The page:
I remember it so well. West Coast Avengers was a quiet favourite of mine at the time, Steve Englehart was always so solid and readable I enjoyed all three of his books in the mid-80s - Green Lantern, Silver Surfer and WCA, all three were written in much the same way, with longterm plotting that built issue by issue to reward the reader at intervals as everything linked together and kept growing. By the time WCA #42 arrived Engleharts work had become more unreliable, due to backroom interference, of which I would only learn many years later. But when #42 did arrive it was with some sadness, I wanted Englehart. I liked what Englehart and Milgrom had built between them -with Hawkeye's ad-hoc leadership and his charming partnership with wife Mockingbird, the reinvention of Hank Pym into a stronger more assured figure, Wonderman too moved on from where he was to be given a level of self-confidence that frequently went over into arrogance, his rivalry with Iron Man was one of a number of character quirks between the cast.
Still, judged on its own terms John Byrne's debut IS a succes. Superb art, The Scarlet Witch front and center, the quiet reunion of Hank and Janet, Mockingbird dealing with her estrangment from Clint in a mature manner while he procrastinates and avoids... yes, there are a number of memorable moments in those forst two or three issues. The worries come as the run develops.
The many criticisms laid at the writer for his handling of the Scarlet Witch and Vision are fair ones I feel, I share them. While there is a legitimate line of argument to be had that the break-up of Wanda's marriage was an inevitability of Marvel's policy of "Only the Illusion of Progress" the timing and the methods used to seperate the couple were anything but conservative. There is one interview from the time that sticks in the mind as to the problem here - an interview for either Marvel Age or Wizard had Byrne discuss his approach to the storyline by declaring his known love of the Scarlet Witch as his favourite Avenger then comparing her longstanding love with the Vision as the equivalent of loving a toaster... to Byrne then The Vision was nothing more than an appliance, a programmed machine. And one he had little time or love for.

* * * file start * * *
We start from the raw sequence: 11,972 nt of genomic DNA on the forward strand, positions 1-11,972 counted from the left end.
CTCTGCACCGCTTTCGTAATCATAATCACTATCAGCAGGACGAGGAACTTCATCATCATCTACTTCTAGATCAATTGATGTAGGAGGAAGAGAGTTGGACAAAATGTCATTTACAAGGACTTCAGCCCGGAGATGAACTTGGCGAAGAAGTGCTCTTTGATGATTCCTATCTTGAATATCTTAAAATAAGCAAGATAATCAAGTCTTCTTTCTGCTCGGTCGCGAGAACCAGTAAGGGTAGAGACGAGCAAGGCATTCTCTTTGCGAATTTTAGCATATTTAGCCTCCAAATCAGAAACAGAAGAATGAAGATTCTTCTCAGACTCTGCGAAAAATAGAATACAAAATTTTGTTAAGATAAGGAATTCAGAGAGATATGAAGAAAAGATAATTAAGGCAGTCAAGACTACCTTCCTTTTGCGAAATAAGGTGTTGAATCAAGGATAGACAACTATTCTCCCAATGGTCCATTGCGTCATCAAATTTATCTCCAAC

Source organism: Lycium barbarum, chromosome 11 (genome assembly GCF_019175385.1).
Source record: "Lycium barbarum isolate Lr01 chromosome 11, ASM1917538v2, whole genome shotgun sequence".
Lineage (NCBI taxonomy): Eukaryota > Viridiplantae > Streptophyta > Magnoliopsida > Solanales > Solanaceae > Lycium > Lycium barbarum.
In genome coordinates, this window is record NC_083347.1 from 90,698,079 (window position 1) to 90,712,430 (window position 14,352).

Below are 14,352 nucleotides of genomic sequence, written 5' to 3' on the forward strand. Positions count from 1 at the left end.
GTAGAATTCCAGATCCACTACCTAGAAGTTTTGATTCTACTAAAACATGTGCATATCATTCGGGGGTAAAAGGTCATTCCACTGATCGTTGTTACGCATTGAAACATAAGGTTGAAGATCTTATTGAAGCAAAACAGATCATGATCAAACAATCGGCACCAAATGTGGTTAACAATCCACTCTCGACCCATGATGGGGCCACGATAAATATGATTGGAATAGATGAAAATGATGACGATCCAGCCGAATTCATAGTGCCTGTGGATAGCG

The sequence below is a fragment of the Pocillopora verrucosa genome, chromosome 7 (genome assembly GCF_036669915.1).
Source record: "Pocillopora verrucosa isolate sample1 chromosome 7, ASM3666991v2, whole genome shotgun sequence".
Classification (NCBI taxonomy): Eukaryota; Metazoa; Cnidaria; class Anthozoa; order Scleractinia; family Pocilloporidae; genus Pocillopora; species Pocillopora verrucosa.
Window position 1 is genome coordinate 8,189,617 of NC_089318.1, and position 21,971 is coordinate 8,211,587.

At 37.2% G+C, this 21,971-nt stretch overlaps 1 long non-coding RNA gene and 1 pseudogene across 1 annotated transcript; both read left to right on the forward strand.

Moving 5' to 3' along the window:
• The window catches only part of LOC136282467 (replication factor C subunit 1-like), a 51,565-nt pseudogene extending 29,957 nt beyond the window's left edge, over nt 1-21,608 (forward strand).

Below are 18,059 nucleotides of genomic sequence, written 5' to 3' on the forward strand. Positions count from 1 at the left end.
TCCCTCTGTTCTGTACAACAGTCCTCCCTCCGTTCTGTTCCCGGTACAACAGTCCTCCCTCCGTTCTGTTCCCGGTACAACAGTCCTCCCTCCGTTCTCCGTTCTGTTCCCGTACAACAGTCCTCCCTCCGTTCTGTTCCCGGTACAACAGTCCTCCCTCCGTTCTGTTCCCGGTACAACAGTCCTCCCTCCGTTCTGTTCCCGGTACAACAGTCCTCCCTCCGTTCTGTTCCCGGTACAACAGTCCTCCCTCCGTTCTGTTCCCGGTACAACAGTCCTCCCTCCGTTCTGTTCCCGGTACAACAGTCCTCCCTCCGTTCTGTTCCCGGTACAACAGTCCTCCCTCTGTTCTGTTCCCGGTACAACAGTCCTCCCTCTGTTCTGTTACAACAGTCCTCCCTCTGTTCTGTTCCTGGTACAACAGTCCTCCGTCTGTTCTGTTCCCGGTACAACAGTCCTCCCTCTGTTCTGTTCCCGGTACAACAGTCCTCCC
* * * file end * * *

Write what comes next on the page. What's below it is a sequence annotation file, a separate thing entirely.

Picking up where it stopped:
But the problem with this storyline lies deeper than what appeared on the page. Even at the time the harshness of his treatment of the Scarlet Witch was increasingly uncomfortable to watch as we see her discover her husbands dissected corpse, learn her children were figments of her imagination, and that Wanda was... what? A madwoman? A weirdo who loved 'toasters' rather than a real man? As she slides into insanity the message from John Byrne on his 'favourite' Avenger seemed to support those claims. And coming from a man who has repeatedly attacked the likes of Alan Moore for the deconstructionism that swept comics at the time this is high hypocrisy indeed. As in principle little seperates what Byrne did to The Scarlet Witch and Vision from what the likes of Moore were doing to Barbara Gordon, or Brad Meltzer did to Elongated Man and Sue Dibney. Byrne's inability to recognise the conceit that the Vision was an artificial man in the same way that Jim Hammond was failed to adhere to his own much voiced declaration that comics were for the young, teens. As such the placing of The Vision as a "Synthezoid" should have been all that was needed to seperate any thoughts of The Vision being some mere 'Toaster', only a deeply cynical and adult oriantated mind would ever fail to recognise the characters entire reason for being is that he is a unique and individual lifeform who has a right to a the life which he chooses. In much the same way that Wonderman is merely Ionic energy given human form by the mind of what is/was Simon Williams The Vision has a perfectly valid right to exist for what he is. Not what other people think he is.